The publisher’s information is part of the catalog and it is already replicated.  In addition to this, all the WALs for logical decoding need to be retained on the standby. However, there is no automatic mechanism like a slot on standby.  A probable workaround for this is to retain as many WAL files required by using settings like max_wal_size  and min_wal_size  on the standby side set to a really big value while making sure that there is sufficient space on the disk.

NOTES:– This post is not to make any specific recommendations but as a better understanding for PostgreSQL users. Implementation of solutions based on this for specific business requirement needs more engineering and testing specific to the environment design. There are a few caveats in this. The lag of the physical standby should not be lagging behind the logical subscriber. Cases of silent timeline divergence, as discussed in the thread, should be taken care of. At the time of a failover/standby promotion, it should be quick to restart the standby to detect the slot and then promote so that autovacuum won’t clean it up. Special attention is needed not to lose any catalog_xmin.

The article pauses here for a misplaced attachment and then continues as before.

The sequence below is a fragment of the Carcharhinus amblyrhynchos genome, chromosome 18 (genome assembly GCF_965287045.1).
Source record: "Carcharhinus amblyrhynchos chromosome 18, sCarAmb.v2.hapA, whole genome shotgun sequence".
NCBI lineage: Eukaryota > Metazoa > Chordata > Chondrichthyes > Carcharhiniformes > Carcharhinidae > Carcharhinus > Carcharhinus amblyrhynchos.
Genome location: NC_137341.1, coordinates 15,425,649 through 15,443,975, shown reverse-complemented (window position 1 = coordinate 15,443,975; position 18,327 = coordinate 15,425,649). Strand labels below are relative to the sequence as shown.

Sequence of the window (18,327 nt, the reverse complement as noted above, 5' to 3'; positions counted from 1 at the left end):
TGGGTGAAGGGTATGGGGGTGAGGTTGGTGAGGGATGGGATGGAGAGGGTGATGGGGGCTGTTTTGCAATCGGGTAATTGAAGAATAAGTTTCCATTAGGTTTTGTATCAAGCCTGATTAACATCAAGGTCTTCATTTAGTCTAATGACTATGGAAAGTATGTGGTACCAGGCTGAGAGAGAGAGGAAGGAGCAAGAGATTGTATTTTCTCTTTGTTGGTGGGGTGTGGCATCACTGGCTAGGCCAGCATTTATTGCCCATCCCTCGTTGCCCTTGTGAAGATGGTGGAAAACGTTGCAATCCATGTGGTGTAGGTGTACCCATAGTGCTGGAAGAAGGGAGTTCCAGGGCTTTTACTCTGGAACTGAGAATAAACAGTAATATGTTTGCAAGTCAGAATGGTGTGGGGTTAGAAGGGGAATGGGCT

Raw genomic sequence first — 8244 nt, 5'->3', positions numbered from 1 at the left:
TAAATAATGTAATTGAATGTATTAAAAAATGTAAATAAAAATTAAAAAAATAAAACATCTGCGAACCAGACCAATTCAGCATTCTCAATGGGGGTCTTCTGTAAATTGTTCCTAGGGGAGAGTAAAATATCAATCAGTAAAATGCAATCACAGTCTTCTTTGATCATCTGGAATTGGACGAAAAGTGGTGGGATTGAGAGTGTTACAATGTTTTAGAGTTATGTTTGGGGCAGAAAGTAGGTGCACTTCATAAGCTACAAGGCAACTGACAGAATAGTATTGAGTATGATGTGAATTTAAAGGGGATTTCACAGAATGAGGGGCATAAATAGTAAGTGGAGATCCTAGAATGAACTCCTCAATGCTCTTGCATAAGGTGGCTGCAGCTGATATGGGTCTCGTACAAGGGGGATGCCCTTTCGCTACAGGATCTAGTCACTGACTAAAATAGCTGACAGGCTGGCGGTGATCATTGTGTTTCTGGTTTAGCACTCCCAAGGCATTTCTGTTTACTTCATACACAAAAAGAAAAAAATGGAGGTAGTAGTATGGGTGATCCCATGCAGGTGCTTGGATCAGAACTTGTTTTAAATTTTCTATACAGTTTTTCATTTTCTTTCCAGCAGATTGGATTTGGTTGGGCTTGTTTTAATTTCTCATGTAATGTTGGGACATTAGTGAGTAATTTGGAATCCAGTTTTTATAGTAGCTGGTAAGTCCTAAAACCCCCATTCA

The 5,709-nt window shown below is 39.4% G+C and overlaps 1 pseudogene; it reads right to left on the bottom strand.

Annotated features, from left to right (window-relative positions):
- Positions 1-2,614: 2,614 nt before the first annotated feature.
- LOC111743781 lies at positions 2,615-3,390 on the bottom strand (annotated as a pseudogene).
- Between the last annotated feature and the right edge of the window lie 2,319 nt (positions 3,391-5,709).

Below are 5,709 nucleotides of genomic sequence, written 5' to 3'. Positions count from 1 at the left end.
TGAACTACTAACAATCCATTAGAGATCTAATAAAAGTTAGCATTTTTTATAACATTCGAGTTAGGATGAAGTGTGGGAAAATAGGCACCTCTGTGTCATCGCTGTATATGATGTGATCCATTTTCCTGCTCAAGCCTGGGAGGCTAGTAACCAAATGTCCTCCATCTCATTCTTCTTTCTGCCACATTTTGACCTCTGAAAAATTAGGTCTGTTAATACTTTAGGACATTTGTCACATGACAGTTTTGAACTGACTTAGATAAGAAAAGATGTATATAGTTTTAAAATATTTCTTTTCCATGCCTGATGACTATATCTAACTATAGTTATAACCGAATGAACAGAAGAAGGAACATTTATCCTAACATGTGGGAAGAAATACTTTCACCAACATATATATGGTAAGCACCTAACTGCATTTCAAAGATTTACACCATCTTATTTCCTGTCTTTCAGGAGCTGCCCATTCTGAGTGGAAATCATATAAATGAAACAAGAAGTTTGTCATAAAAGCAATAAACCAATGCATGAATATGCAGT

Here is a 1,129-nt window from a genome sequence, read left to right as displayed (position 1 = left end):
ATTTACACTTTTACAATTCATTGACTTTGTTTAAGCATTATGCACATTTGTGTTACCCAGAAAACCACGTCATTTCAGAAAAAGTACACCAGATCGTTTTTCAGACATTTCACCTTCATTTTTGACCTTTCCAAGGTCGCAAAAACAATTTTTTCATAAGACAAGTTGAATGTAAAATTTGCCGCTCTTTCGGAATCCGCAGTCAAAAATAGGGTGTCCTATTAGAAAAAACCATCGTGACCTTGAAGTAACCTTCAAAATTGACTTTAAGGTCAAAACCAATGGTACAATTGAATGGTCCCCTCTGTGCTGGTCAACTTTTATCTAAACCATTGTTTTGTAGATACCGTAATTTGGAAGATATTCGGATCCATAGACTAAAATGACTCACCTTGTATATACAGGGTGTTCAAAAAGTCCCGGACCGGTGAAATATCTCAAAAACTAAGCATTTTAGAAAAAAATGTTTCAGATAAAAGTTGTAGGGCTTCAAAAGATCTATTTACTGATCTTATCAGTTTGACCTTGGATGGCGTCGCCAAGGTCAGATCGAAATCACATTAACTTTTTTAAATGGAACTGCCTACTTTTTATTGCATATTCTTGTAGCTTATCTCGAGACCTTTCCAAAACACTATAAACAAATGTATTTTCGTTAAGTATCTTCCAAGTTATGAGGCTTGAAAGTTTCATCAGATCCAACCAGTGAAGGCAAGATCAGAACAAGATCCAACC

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Comments (3)

  • Andrey Borodin Reply

    FWIW I’ve implementd pg extension to create slots on standby to overlap LSNs from old timeline with new timeline

    November 25, 2020 at 3:43 am
    • Jobin Augustine Reply

      Hi Andrey,
      This is an excellent effort.
      The link you provided is not accessible to us. Hope your github repo has the latest code :

      November 25, 2020 at 5:24 am
      • Andrey Borodin Reply

        Yup, sure, upstream-first development, in-house testing 🙂

        November 26, 2020 at 2:22 am